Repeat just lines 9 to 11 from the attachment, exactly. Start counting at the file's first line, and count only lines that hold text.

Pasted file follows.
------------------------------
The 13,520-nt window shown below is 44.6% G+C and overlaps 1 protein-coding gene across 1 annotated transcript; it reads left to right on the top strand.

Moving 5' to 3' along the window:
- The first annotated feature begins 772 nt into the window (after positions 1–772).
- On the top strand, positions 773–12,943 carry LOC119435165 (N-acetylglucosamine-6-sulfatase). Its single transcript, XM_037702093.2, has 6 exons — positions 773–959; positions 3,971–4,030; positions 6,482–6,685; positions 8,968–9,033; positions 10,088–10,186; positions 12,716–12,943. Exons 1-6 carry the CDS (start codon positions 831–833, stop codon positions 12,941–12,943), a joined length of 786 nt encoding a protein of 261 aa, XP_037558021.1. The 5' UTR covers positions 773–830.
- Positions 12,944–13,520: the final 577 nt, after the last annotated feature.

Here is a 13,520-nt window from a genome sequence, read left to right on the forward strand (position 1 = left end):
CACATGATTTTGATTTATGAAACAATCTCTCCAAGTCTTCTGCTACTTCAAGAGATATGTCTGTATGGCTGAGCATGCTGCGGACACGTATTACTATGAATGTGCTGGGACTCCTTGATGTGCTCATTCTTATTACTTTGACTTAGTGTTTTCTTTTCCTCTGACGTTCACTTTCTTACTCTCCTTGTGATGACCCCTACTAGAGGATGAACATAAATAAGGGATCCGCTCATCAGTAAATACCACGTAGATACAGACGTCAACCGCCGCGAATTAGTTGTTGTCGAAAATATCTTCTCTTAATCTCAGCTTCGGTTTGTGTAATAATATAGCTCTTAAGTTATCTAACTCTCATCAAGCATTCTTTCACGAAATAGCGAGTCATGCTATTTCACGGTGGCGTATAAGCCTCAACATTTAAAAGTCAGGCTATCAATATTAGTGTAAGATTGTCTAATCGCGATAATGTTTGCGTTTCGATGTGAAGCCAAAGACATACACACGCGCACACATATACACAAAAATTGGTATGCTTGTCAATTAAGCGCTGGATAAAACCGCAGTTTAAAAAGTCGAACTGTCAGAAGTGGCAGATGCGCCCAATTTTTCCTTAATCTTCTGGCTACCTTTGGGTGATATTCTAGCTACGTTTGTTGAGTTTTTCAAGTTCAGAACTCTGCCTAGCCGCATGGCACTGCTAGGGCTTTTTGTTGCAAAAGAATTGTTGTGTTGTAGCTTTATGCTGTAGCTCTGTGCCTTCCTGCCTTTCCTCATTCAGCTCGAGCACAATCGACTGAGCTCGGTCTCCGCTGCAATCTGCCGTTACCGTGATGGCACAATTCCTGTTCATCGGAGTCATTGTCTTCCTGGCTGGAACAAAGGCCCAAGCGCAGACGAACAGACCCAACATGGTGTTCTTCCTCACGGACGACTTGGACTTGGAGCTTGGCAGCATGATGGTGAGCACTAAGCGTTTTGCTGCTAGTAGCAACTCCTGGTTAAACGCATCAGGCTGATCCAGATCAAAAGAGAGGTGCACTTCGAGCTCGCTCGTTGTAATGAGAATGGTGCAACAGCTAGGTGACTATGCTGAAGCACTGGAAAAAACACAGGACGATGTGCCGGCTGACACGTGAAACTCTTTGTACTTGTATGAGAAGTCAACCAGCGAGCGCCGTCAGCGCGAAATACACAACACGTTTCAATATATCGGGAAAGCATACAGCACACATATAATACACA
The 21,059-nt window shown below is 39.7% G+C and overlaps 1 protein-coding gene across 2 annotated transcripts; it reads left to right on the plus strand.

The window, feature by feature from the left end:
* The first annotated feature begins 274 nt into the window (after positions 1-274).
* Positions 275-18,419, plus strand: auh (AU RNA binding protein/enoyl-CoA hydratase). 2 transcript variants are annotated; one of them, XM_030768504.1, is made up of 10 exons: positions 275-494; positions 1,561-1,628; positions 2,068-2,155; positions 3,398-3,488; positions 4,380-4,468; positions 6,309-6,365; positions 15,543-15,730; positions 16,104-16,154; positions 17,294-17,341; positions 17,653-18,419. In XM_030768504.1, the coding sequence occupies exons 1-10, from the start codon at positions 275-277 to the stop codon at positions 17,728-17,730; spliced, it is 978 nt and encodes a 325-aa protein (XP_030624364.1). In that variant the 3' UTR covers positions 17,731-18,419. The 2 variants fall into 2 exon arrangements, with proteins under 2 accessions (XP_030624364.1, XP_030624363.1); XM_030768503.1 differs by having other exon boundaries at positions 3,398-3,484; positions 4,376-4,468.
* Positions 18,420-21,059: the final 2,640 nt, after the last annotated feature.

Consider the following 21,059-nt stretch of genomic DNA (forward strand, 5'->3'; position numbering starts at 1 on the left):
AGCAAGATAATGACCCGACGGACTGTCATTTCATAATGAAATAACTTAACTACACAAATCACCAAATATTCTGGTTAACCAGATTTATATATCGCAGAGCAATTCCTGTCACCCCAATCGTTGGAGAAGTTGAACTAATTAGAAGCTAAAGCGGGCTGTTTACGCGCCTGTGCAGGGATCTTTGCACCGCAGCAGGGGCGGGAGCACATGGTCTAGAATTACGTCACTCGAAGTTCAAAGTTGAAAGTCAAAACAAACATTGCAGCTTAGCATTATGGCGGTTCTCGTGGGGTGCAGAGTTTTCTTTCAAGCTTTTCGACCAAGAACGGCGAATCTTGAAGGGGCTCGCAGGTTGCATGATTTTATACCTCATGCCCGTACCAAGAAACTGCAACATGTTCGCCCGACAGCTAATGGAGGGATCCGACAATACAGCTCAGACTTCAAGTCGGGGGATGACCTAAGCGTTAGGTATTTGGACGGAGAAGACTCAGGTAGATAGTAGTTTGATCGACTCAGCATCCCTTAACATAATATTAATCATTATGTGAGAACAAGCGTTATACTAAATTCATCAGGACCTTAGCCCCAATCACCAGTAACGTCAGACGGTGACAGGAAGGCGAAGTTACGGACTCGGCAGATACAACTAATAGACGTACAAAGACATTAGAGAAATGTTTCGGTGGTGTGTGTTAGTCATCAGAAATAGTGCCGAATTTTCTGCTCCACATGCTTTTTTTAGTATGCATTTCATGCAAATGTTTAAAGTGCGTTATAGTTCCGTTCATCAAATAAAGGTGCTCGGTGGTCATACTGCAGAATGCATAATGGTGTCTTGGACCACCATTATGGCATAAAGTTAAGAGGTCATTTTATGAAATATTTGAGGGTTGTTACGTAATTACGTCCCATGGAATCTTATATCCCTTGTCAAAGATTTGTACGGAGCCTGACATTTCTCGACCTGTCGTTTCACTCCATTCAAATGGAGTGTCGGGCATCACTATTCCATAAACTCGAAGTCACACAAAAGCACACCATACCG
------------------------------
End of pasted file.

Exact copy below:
The window, feature by feature from the left end:
* The first annotated feature begins 274 nt into the window (after positions 1-274).
* Positions 275-18,419, plus strand: auh (AU RNA binding protein/enoyl-CoA hydratase). 2 transcript variants are annotated; one of them, XM_030768504.1, is made up of 10 exons: positions 275-494; positions 1,561-1,628; positions 2,068-2,155; positions 3,398-3,488; positions 4,380-4,468; positions 6,309-6,365; positions 15,543-15,730; positions 16,104-16,154; positions 17,294-17,341; positions 17,653-18,419. In XM_030768504.1, the coding sequence occupies exons 1-10, from the start codon at positions 275-277 to the stop codon at positions 17,728-17,730; spliced, it is 978 nt and encodes a 325-aa protein (XP_030624364.1). In that variant the 3' UTR covers positions 17,731-18,419. The 2 variants fall into 2 exon arrangements, with proteins under 2 accessions (XP_030624364.1, XP_030624363.1); XM_030768503.1 differs by having other exon boundaries at positions 3,398-3,484; positions 4,376-4,468.